BY THOMAS A KEMPIS
Nihil Obstat and Imprimatur, 1941
15: THE GRACE OF DEVOTION IS ACQUIRED BY HUMILITY AND SELF-ABNEGATION
The Voice of the Beloved.
THOU oughtest to seek the grace of devotion earnestly, to ask it
longingly, to wait for it patiently and confidently, to receive it
thankfully, to keep it humbly, to work with it diligently, and to
commit to God the time and manner of this heavenly visitation, until He
come unto thee.
Thou oughtest especially to humble thyself when thou feelest inwardly
little or no devotion; and yet not to be too much dejected, nor to
God often giveth in one short moment what He hath for a long time
He giveth sometimes in the end that which at the beginning of prayer He
deferred to grant.
2. If grace were always immediately given, and ever present at our
will, it would scarcely be supportable to weak man.
Therefore, the grace of devotion must be awaited with a good hope and
Still impute it to thyself and to thy sins when it is not given, or
when also it is secretly taken away.
A trifling matter is it sometimes that hindereth or hideth grace; if,
indeed, that may be called trifling, and not rather important, which
hindereth so great a good. But if thou wilt remove this thing, small or
great as it may be, and perfectly overcome it, it shall be as thou
3. For as soon as thou hast delivered thyself up to God with thy whole
heart, and neither seekest this nor that for thine own pleasure, or
will, but wholly placest thyself in Him, thou shalt find thyself united
to Him and at peace; for nothing will be so grateful to thee, and
please thee so much, as the good pleasure of the Divine will.
Whosoever, therefore, with simplicity of heart shall raise up his
intention to God, and disengage himself from all inordinate love or
dislike of any created being, he shall be the most apt to receive
grace, and worthy of the gift of devotion.
For the Lord bestoweth His benediction there where He findeth vessels
And the more perfectly one forsaketh the things below, and the more he
dies to himself by contempt of himself, the more speedily grace cometh,
entereth in more plentifully, and the higher it elevateth a heart that
4. Then shall he see and abound, and shall admire, and his heart shall
be enlarged within him, because the hand of the Lord is with him, and
he hath put himself wholly into His hand, even forever.
Behold, thus shall the man be blessed who seeketh God with his whole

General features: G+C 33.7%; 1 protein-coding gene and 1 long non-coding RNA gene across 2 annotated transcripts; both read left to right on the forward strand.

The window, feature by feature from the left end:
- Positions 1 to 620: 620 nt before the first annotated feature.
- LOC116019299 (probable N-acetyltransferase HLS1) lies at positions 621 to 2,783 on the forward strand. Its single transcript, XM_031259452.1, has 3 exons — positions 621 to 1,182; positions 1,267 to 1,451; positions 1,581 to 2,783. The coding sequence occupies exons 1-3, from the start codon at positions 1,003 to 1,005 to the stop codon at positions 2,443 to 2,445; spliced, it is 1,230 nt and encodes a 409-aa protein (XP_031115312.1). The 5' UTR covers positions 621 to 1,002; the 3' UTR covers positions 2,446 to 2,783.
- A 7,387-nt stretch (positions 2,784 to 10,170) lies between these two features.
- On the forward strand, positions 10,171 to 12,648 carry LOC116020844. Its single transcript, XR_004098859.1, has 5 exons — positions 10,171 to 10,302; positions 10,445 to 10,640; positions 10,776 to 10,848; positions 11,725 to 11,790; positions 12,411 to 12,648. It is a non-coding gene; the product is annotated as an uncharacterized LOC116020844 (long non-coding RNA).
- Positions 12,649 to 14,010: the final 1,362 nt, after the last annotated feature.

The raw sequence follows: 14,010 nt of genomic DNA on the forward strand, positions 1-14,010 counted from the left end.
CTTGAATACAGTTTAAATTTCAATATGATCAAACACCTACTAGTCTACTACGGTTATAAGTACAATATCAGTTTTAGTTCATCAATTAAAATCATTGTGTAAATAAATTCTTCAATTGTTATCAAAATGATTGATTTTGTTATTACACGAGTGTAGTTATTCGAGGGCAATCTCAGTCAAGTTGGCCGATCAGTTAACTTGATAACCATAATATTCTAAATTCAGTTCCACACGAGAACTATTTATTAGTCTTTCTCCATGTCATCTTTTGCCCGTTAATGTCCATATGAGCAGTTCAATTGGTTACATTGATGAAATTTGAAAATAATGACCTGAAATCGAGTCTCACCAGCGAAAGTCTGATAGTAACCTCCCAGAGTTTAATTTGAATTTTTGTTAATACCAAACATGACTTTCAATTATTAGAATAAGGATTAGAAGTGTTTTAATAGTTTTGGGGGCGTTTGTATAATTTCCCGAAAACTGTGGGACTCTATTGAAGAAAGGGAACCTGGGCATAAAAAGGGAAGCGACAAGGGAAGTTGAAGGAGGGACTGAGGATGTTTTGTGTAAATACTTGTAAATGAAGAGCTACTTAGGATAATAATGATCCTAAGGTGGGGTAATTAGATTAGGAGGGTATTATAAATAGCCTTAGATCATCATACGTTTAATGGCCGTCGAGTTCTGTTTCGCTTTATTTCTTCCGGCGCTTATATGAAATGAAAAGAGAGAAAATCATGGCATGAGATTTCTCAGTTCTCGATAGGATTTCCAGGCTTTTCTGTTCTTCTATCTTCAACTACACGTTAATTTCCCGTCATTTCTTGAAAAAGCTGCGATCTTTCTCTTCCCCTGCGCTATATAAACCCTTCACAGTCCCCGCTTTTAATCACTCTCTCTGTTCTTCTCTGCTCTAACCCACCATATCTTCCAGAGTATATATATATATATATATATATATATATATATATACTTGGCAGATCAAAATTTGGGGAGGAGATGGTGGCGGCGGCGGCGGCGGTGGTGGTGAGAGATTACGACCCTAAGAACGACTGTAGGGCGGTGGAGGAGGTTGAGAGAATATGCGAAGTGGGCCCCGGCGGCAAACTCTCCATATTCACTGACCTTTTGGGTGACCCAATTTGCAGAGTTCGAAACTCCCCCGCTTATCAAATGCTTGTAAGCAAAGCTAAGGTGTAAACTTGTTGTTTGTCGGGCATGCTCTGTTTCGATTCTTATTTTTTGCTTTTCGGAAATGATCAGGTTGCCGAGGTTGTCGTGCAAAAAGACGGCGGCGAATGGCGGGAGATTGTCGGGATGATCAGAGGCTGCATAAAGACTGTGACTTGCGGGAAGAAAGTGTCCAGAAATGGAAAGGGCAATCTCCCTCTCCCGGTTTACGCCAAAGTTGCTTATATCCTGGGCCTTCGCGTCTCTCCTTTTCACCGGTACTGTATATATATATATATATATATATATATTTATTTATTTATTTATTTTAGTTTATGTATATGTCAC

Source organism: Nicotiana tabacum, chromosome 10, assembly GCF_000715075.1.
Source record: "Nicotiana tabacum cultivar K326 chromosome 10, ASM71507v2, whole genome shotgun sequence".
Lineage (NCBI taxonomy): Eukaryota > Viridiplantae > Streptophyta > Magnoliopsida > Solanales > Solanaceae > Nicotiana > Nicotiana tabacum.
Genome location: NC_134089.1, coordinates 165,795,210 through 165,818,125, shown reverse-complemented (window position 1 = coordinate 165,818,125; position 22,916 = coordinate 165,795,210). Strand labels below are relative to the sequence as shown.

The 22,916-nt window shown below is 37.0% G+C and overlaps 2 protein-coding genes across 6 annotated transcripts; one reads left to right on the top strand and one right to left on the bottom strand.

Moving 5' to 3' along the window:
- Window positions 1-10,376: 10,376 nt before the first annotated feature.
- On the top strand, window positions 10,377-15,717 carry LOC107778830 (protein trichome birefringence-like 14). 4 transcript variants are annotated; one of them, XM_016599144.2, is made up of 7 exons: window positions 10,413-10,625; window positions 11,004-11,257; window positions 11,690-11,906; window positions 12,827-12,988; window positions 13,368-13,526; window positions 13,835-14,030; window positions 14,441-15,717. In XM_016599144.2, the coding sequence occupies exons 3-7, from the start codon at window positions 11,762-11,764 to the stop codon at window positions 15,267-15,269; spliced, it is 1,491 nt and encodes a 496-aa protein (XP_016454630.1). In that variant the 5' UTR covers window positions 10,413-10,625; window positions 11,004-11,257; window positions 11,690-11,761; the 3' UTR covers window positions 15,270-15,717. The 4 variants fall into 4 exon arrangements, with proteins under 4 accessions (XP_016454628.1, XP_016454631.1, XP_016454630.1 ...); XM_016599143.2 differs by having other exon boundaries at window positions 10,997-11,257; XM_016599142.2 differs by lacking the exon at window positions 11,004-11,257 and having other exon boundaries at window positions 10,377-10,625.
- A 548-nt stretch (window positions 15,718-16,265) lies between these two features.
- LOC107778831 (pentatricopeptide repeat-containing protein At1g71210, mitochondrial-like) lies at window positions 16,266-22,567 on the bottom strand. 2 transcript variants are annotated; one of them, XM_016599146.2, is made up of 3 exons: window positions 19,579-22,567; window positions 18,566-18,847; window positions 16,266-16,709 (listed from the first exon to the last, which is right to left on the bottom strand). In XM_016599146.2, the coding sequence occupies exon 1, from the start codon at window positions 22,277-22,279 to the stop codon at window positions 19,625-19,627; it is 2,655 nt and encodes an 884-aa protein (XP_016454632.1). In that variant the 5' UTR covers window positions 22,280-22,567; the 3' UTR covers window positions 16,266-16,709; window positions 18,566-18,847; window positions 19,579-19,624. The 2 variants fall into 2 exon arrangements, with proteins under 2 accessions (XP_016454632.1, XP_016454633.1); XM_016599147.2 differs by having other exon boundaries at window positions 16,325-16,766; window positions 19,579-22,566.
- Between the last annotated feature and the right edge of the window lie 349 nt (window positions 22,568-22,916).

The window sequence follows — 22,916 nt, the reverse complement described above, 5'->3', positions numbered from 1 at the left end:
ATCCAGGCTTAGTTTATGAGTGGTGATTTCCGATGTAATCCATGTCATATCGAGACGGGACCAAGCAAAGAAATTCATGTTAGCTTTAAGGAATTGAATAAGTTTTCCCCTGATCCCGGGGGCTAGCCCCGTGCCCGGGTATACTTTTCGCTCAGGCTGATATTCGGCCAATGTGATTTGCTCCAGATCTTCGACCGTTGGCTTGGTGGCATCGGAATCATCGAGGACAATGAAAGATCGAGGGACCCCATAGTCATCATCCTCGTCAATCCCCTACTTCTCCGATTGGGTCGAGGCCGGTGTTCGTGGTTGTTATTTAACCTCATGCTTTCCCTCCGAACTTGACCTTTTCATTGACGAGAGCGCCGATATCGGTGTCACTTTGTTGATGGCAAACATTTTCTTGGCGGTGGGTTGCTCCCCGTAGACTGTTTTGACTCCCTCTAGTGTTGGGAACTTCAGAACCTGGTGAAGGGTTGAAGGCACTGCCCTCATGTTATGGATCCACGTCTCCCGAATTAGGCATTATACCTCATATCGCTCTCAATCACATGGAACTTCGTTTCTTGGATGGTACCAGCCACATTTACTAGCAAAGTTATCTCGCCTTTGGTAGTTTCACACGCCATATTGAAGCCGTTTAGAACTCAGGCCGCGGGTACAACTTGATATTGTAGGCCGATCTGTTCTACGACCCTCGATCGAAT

heart, and taketh not his soul in vain.
Such a one, in receiving the Holy Eucharist, obtaineth the great grace
of divine union; because he doth not regard his own devotion and
consolation, but above all devotion and consolation he regardeth the
honor and glory of God.
How we are to dispose
ourselves to receive the grace of the Holy Communion, that we may
profit by it.
THE end of the Holy Eucharist is to unite us intimately to Jesus
Christ, and to form in our souls a moral incarnation of His Spirit and
His virtues; hence the holy Fathers call this adorable Sacrament an
extension of the incarnation; it is to perpetuate the reign of His
grace and love within us, and to enable us always to live a Divine and
supernatural life in and by Him. Thus the grace which the Holy
Communion produces in us, is conformable to the end for which it was
instituted; and is agreeable to what Jesus Christ says of it in the
Gospel; for, first, it causes us to remain in Him, forming and
imprinting in our souls the character of His virtues, as a seal makes
its impression upon the wax to which it is applied; secondly, it makes
us live by Him and for Him, that is, act only to please Him and by the
influence of His love; thirdly, it enables us to live always a life of
grace. Thus the grace which Jesus Christ communicates to us in the Holy
Communion is to establish Himself in us, to make us act in all things
and live only in Him and for Him, and to give us eternal life. We
should dispose ourselves to receive and profit by this grace and these
three effects of a good Communion; first, by separating ourselves from
all willful sin, and the affection for it; secondly, by renouncing, and
dying incessantly to ourselves; thirdly, by being ever faithful to the
grace of God, and in the exercise of His love.
I. WHAT confusion for me, O Jesus, to have communicated so
often, and to have profited so little by my Communions; to have been so
frequently nourished with God, and to have lived always
as man, an idle and sensual life! Pardon, my Savior, pardon me the evil
dispositions with which I have approached the Holy Communion, pardon me
for having had so often a dissipated mind, a heart attached to self
love, and to the world, and for having done so little to acquire the
dispositions for a good Communion, to return Thee thanks after having
received it and to reap the fruit of it, which is the re-establishment
of myself in fidelity and fervor.
II. How much reason have I to fear, O my Savior, that Thou wilt one day
reproach me with the unfruitfulness of my Communion! But ought I less
to dread Thy just reproach for neglecting to dispose myself for
frequent and worthy Communion? How I fear lest I shall be condemned for
my sloth, which has kept me away from the holy table, and caused me to
lose so many Communions to which Thou wouldst have attached the grace
of my conversion.
III. I will therefore from henceforth dispose myself for worthy
Communion by detachment from sin and the occasions of it, and by
interior acts of those virtues which I ought to exercise before, during
and after the Holy Communion, and I will also spare no pains to profit
by my Communions, by endeavoring to watch over myself, to avoid all
willful faults, to do all with a view to please Thee, to be faithful in
my religious exercises, and to be courageous in restraining and
conquering myself; for these are the true fruits of a good Communion.
Grant me grace to execute what now, by Thy grace, Thou dost inspire me
to resolve. Amen.